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Police in Yakutia detain several people for acts against migrant workers, following a rape case that has put the region on edge

Source: Meduza

Police in Yakutsk detained the organizer of an unscheduled protest on March 17 against migrant workers, after he used instant messengers to invite others to join his demonstration. A court later fined the man 20,000 rubles ($310) for organizing and staging the event without advance notice.

A protest against migrant workers in Yakutsk.
Vlad Mukhoplev

Police also detained a group of men who tried to intimidate local vegetable vendors. “The young men approached kiosks operated by ethnic Kyrgyz persons and encouraged them to shut down their businesses,” the city’s chief of police told reporters.

Photo-fact: An unscheduled protest against migrant workers is being organized in Yakutsk. There is a crowd of people at Komsomolskaya Square in the center of town. Earlier in the day, on March 17, messages circulated on chat apps, calling on people to gather here at 8 p.m. in order to demonstrate “the Sakha people’s solidarity.”

According to the news agency RIA Novosti, regional police officials reported the detention of another two local men in the Sakha Republic’s Aldansky District. One of these men reportedly filmed the other firing from an automatic weapon bearing the words “Yakutia rules!” Interfax cites another police report about the detention of a man who appears in another video circulating on social media that shows him leading a migrant worker at gunpoint down the street in Yakutsk, striking him repeatedly with the weapon. The suspect is being investigated for disorderly conduct.

The region’s police department denies rumors that three men from Central Asia were recently murdered in Yakutsk, as well as claims that 20 migrant workers were attacked and hospitalized.

Demonstrations against migrant workers started in Yakutsk after a Kyrgyz man was charged with kidnapping and raping a local woman. On March 17, roughly 200 people attended an unplanned protest in the city. The next day, the city’s mayor and the region’s governor hosted roughly 6,000 people for a town hall meeting, where they promised to crack down on illegal migrant workers, relying in part on massive police sweeps of local businesses.

In addition to the anti-migrant protests, there have also been reports of threats and attacks against migrant workers in Yakutsk, and many of these people have started staying home from work. On March 19, between 80 and 90 buses missed their morning routes in a city where more than half the bus drivers are foreigners from Central Asia. Many local vegetable and fruit stands, which are often operated by Central Asian migrant workers, have also closed. A source close to the Mayor’s Office told the magazine RBC that migrant workers aren’t hiding from racist thugs so much as scrambling to get their migration and sanitation paperwork in order, before the city unleashes the police inspections promised by the governor.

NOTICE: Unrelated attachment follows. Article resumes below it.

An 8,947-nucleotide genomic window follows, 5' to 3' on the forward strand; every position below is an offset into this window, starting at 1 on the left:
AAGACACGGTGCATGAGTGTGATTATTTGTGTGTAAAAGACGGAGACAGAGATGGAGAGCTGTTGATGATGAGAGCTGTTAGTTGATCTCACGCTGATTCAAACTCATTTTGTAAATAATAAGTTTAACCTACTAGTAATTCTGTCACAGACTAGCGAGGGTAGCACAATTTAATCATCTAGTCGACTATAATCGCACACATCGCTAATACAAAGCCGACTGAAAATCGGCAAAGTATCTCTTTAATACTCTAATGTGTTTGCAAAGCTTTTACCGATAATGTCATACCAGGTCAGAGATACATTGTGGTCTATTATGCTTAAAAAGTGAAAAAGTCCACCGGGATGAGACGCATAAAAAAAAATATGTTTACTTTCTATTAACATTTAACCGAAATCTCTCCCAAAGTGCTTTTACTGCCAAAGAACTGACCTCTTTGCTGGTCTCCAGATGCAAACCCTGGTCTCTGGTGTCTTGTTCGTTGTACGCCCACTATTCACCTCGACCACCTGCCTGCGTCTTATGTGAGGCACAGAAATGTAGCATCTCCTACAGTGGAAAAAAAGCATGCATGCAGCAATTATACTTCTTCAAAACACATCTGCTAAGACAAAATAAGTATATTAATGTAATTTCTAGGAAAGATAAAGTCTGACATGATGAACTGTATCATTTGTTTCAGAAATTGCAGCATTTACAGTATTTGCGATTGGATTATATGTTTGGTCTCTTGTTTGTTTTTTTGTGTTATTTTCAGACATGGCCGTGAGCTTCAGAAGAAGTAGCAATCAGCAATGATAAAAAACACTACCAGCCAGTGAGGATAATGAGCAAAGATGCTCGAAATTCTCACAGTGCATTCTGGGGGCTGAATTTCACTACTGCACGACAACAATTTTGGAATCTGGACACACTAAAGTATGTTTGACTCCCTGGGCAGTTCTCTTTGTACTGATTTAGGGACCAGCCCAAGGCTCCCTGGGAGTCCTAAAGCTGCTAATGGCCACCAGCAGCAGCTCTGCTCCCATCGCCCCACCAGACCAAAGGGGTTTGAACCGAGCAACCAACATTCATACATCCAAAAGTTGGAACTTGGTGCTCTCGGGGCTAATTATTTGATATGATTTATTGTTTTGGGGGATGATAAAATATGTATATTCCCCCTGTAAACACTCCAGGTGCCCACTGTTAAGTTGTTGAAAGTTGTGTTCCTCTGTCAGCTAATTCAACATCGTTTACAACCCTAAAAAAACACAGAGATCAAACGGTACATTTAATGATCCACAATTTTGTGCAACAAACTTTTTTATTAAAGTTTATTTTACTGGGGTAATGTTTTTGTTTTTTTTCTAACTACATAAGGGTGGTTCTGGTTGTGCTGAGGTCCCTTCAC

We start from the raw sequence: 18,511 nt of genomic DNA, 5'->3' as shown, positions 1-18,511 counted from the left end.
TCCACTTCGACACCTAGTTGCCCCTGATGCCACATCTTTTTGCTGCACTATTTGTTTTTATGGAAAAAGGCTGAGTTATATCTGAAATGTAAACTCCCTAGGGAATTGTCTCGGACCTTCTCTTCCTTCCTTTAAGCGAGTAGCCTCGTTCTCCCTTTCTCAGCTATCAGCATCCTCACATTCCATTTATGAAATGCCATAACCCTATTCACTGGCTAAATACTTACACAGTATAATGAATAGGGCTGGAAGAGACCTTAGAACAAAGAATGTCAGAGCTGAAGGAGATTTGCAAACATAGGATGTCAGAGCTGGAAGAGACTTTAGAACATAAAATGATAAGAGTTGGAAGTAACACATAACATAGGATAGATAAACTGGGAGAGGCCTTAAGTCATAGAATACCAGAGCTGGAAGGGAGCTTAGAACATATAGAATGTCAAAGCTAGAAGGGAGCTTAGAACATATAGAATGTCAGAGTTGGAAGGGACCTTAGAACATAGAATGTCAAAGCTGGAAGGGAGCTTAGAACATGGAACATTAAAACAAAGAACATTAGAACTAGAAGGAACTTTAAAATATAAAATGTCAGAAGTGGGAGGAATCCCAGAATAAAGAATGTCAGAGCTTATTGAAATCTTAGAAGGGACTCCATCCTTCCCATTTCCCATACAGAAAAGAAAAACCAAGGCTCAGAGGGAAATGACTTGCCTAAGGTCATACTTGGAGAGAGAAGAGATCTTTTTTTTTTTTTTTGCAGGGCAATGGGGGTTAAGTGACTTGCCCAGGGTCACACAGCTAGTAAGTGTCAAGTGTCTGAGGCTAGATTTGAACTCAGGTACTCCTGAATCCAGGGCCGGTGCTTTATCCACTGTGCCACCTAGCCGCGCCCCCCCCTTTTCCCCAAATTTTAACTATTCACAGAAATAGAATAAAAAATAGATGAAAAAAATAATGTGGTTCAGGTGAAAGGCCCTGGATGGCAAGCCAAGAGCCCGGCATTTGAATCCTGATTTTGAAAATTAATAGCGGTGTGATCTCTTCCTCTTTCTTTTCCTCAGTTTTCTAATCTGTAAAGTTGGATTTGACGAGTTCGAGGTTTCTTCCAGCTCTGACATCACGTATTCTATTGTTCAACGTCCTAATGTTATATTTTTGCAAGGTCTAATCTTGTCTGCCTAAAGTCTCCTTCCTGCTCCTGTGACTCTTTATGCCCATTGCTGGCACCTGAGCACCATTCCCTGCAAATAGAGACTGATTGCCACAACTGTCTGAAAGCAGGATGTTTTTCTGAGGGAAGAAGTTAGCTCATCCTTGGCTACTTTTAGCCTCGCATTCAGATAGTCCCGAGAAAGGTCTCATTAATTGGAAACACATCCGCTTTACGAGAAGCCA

Nevertheless, Yakutsk Kyrgyz diaspora group leader Zhazbek Bekboliev announced on March 19 that he’s been informed of violent attacks against at least five of his compatriots in the area.

“We’re also to blame here. The instant they start earning a little money, our youths immediately start drinking and hitting the streets, bringing disgrace on us. In the past three months, this is already the second rape incident, and recently a girl was stabbed to death. And the people just couldn’t take it anymore. We’d react the same way,” Bekboliev told Radio Liberty’s Kyrgyz service.

Bekboliev says about 10,000 migrants from Kyrgyzstan are currently working in Yakutia (roughly 3,000 more than are officially registered). After the first protests in Yakutsk, the regional government summoned a delegation of Kyrgyz state officials, who flew in for talks with Fyodor Borisov, the governor’s chief of staff. Borisov reportedly stressed the need for Kyrgyzstan to work more closely with its citizens living in Yakutia, to ensure that migrant workers observe the local laws.

Olga Korelina

Translation by Kevin Rothrock

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